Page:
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CL1.17/EG1

Reconstructing the climate of the last two millennia (including Hans Oeschger Medal Lecture) (co-organized)
Convener: J. Luterbacher  | Co-Conveners: F. González-Rouco , E. Zorita , L. von Gunten 
Oral Programme
 / Tue, 24 Apr, 08:30–12:00 / 13:30–15:00 / Room 15
Poster Programme
 / Attendance Tue, 24 Apr, 17:30–19:00 / Hall Z
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This session aims to highlight new research seeking to improve our understanding of past climate variations covering the past 2000 years at regional to continental scale. We especially welcome approaches that present new high-resolution proxies quantitatively and statistical methods that amalgamate different proxies with different temporal resolution. We are also interested in studies involving proxy data-climate model inter-comparisons, preferentially at continental and regional scales. This session also aims at promoting the PAGES (Past Global Changes) Regional 2k Network (http://www.pages-igbp.org/workinggroups/2k-network) that was set up to advance and coordinate the production of detailed quantitative continental climate reconstructions of the last 2000 years using new statistical methods and combining terrestrial and marine proxies.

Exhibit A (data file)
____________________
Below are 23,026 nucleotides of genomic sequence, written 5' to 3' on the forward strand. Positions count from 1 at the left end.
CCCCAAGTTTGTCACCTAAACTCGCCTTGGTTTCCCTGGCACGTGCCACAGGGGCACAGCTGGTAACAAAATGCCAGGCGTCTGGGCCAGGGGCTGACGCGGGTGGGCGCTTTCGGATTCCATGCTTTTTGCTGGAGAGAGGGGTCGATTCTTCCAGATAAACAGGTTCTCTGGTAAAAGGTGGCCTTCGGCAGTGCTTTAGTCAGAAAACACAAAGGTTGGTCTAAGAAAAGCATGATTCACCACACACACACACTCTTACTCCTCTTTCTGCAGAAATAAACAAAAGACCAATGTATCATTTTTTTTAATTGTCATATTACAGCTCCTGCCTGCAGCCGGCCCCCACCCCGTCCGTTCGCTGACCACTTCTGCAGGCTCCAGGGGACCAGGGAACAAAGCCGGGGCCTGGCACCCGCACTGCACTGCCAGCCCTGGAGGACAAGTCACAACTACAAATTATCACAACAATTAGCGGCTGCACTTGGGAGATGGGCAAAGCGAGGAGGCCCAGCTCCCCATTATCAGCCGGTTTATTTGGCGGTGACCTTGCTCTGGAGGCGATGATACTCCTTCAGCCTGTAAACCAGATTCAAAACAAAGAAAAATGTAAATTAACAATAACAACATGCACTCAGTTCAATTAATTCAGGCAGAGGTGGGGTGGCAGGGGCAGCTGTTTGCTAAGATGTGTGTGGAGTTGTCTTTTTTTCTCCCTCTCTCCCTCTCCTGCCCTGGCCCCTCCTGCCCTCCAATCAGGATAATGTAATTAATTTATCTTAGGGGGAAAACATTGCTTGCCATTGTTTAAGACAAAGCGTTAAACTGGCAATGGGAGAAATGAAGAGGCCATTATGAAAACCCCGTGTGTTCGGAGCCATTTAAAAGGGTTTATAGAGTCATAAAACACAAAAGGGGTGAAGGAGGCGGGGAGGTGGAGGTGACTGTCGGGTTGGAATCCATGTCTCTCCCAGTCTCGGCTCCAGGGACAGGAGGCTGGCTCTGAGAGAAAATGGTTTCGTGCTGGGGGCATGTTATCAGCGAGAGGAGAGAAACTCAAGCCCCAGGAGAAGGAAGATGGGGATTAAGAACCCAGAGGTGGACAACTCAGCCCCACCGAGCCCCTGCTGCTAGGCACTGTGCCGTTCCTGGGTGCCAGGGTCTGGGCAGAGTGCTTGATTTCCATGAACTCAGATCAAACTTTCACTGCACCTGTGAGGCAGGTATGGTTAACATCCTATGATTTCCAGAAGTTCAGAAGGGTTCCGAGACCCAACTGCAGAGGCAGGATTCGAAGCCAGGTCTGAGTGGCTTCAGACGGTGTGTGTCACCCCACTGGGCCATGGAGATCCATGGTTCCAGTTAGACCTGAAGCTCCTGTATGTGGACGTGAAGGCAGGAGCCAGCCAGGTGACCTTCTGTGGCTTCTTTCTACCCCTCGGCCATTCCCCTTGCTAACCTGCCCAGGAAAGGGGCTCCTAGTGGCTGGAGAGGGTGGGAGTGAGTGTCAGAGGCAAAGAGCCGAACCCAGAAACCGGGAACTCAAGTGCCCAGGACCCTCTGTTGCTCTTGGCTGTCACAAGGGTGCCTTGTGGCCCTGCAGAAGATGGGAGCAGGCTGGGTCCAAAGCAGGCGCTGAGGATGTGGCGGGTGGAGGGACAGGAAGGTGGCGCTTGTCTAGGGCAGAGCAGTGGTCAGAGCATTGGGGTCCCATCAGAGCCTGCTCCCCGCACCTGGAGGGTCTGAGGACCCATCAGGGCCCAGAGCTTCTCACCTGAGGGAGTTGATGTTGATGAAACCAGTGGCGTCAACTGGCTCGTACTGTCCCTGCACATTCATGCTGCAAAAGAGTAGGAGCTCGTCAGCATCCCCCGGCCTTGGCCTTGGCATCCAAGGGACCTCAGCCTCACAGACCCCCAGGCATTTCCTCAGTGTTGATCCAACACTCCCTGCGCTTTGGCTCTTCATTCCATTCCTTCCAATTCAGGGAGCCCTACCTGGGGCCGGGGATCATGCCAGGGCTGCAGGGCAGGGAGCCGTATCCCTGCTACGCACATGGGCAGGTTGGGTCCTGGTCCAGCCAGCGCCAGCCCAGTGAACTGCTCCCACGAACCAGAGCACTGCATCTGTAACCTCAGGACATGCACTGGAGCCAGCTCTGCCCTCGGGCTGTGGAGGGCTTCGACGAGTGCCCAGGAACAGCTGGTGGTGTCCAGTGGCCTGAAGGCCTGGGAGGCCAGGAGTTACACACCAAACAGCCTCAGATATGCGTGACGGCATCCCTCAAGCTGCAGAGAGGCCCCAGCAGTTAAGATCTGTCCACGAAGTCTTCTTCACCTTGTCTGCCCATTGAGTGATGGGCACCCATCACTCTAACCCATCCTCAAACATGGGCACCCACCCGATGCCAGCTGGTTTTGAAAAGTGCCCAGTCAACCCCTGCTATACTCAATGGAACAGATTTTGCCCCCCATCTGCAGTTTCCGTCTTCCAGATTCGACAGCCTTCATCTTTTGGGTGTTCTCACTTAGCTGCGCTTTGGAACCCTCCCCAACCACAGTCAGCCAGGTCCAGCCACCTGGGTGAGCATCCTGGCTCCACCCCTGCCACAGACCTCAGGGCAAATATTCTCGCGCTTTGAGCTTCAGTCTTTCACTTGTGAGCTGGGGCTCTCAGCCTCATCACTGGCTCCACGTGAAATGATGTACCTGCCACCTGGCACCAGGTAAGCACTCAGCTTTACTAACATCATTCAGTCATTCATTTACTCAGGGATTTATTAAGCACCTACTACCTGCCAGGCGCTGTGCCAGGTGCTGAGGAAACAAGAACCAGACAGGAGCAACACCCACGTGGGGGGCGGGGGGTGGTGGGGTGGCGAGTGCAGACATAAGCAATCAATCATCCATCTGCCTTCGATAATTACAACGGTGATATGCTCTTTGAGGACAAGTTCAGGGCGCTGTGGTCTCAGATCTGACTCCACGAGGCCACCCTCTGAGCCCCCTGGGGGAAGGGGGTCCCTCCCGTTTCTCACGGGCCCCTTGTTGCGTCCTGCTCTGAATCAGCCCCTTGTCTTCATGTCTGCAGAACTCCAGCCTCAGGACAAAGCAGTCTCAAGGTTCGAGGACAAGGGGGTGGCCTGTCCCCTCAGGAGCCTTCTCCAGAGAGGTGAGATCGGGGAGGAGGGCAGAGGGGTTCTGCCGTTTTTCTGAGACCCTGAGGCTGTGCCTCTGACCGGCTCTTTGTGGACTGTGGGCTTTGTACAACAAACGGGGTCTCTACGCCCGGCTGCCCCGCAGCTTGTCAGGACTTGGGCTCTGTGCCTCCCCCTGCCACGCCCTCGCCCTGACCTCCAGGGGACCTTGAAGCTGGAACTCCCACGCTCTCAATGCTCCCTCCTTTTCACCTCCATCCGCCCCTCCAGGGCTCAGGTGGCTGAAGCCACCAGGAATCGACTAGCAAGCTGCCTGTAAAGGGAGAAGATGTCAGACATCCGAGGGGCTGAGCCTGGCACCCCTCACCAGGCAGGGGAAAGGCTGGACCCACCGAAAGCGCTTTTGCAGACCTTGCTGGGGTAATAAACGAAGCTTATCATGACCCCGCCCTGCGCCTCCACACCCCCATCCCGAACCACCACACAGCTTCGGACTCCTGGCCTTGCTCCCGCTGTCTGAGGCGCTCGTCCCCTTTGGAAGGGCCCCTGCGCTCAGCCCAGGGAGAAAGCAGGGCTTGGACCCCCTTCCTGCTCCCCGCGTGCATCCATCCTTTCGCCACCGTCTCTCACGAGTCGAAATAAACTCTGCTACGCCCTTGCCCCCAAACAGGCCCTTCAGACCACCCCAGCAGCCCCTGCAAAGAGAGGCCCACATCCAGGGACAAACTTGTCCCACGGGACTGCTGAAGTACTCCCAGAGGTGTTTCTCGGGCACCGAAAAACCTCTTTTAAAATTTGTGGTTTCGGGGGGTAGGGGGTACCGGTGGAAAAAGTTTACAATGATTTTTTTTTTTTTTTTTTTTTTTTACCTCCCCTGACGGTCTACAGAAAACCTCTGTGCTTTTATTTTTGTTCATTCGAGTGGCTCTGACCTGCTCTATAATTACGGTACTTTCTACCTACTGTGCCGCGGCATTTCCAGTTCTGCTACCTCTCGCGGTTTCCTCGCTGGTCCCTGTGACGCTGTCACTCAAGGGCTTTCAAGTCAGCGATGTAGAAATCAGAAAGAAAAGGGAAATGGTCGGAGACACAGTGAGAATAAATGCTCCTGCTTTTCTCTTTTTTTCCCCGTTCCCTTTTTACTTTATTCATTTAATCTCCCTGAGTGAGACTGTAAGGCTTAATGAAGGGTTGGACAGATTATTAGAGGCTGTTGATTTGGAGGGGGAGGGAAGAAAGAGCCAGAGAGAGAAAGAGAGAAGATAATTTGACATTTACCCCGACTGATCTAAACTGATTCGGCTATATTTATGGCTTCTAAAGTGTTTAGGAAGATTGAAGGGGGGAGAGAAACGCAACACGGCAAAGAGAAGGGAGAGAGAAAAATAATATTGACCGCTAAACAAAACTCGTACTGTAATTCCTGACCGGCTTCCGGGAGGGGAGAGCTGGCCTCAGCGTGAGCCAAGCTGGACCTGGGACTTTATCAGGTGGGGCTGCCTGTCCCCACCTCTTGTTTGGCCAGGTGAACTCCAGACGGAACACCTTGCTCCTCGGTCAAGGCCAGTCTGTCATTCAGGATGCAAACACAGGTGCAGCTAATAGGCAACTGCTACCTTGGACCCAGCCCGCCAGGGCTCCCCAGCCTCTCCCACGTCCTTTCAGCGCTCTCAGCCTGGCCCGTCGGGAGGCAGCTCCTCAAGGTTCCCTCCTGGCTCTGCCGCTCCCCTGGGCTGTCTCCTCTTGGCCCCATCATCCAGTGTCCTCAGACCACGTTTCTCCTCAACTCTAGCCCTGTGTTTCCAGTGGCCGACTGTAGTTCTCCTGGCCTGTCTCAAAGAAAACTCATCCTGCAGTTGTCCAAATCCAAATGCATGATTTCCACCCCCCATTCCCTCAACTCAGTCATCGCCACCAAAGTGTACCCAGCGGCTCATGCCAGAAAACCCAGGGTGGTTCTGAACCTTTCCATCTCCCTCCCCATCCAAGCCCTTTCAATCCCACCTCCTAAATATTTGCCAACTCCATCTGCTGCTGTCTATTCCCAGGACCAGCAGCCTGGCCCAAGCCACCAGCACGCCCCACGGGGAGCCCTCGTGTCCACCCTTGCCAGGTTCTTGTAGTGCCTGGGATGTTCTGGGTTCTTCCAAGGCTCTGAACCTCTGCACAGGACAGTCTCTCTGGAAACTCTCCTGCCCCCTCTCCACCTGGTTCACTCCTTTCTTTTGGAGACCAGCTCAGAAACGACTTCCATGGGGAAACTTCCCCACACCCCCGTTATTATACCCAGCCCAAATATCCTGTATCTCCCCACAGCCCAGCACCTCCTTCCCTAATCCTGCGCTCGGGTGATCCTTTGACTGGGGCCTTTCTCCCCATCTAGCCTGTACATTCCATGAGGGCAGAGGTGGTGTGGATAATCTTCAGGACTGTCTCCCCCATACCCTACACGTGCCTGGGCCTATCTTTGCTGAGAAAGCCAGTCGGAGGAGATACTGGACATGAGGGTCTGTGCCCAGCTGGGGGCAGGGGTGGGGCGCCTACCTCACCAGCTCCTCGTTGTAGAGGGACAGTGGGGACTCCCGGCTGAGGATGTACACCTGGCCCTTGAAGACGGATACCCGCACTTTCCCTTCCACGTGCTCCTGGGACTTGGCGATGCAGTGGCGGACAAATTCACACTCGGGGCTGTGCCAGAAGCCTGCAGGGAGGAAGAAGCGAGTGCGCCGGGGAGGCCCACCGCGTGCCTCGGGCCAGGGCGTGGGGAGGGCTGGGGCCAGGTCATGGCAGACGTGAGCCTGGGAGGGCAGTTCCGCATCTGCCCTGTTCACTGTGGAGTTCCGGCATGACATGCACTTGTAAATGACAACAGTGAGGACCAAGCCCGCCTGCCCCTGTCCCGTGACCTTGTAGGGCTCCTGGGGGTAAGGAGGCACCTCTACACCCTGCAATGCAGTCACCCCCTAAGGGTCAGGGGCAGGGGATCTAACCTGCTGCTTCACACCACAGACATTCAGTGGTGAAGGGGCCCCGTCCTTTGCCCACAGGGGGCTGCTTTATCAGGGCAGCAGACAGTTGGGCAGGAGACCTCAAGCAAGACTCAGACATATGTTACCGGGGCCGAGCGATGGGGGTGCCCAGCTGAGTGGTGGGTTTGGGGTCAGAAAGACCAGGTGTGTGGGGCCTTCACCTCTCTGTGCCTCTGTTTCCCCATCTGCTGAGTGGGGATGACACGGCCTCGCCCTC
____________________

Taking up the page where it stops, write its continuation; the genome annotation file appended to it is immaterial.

Public information: Tuesday, 24 April, 1030 am, room 15:
Hans Oeschger Medal Lecture by Prof. Dr. M.E. Mann;
Pennsylvania State University, University Park, PA, USA -

The Past as Prologue: Learning from the Climate Changes in Past Centuries -

I will review work over the past decade aimed at establishing the nature of, and factors underlying, patterns of large scale climate variability in past centuries. I will discuss evidence from proxy climate reconstructions spanning the past millennium, the comparison of proxy reconstructions with simulations with climate model simulations forced by past natural and anthropogenic forcing, and results from climate modeling experiments in which proxy evidence is assimilated directly into coupled ocean-atmosphere model simulations. I will also discuss insights from proxy forward modeling that suggest the possibility that estimates of climate sensitivity derived entirely or partly from tree-ring evidence of past temperature changes may be biased low.